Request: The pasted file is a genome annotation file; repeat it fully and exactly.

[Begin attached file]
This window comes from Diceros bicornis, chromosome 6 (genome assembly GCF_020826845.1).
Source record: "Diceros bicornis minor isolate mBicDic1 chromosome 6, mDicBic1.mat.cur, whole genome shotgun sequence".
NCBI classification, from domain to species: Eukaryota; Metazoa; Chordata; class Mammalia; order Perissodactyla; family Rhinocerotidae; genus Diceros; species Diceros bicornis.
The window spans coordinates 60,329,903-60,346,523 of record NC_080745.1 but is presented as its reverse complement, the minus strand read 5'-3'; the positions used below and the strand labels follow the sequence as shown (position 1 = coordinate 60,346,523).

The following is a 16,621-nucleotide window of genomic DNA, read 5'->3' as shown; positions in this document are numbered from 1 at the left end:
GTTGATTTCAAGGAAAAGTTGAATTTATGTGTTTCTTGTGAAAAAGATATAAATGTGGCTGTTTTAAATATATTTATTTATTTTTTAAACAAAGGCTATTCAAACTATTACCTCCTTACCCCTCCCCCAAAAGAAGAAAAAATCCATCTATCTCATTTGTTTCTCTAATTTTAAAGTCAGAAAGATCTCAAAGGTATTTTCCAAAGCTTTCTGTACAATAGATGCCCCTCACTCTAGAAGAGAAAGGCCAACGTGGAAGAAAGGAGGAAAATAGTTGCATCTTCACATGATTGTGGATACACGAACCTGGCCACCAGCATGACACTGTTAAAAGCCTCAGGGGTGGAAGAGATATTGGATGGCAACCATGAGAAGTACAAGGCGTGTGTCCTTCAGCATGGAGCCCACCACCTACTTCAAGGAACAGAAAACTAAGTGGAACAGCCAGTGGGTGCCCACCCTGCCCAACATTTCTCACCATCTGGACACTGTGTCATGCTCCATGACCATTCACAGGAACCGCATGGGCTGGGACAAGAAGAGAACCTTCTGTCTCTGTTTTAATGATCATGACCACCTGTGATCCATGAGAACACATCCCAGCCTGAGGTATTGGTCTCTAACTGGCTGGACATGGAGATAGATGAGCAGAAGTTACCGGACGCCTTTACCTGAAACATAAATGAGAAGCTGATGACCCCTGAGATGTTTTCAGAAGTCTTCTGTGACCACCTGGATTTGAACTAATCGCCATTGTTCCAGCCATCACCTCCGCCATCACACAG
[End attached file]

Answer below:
This window comes from Diceros bicornis, chromosome 6 (genome assembly GCF_020826845.1).
Source record: "Diceros bicornis minor isolate mBicDic1 chromosome 6, mDicBic1.mat.cur, whole genome shotgun sequence".
NCBI classification, from domain to species: Eukaryota; Metazoa; Chordata; class Mammalia; order Perissodactyla; family Rhinocerotidae; genus Diceros; species Diceros bicornis.
The window spans coordinates 60,329,903-60,346,523 of record NC_080745.1 but is presented as its reverse complement, the minus strand read 5'-3'; the positions used below and the strand labels follow the sequence as shown (position 1 = coordinate 60,346,523).

The following is a 16,621-nucleotide window of genomic DNA, read 5'->3' as shown; positions in this document are numbered from 1 at the left end:
GTTGATTTCAAGGAAAAGTTGAATTTATGTGTTTCTTGTGAAAAAGATATAAATGTGGCTGTTTTAAATATATTTATTTATTTTTTAAACAAAGGCTATTCAAACTATTACCTCCTTACCCCTCCCCCAAAAGAAGAAAAAATCCATCTATCTCATTTGTTTCTCTAATTTTAAAGTCAGAAAGATCTCAAAGGTATTTTCCAAAGCTTTCTGTACAATAGATGCCCCTCACTCTAGAAGAGAAAGGCCAACGTGGAAGAAAGGAGGAAAATAGTTGCATCTTCACATGATTGTGGATACACGAACCTGGCCACCAGCATGACACTGTTAAAAGCCTCAGGGGTGGAAGAGATATTGGATGGCAACCATGAGAAGTACAAGGCGTGTGTCCTTCAGCATGGAGCCCACCACCTACTTCAAGGAACAGAAAACTAAGTGGAACAGCCAGTGGGTGCCCACCCTGCCCAACATTTCTCACCATCTGGACACTGTGTCATGCTCCATGACCATTCACAGGAACCGCATGGGCTGGGACAAGAAGAGAACCTTCTGTCTCTGTTTTAATGATCATGACCACCTGTGATCCATGAGAACACATCCCAGCCTGAGGTATTGGTCTCTAACTGGCTGGACATGGAGATAGATGAGCAGAAGTTACCGGACGCCTTTACCTGAAACATAAATGAGAAGCTGATGACCCCTGAGATGTTTTCAGAAGTCTTCTGTGACCACCTGGATTTGAACTAATCGCCATTGTTCCAGCCATCACCTCCGCCATCACACAG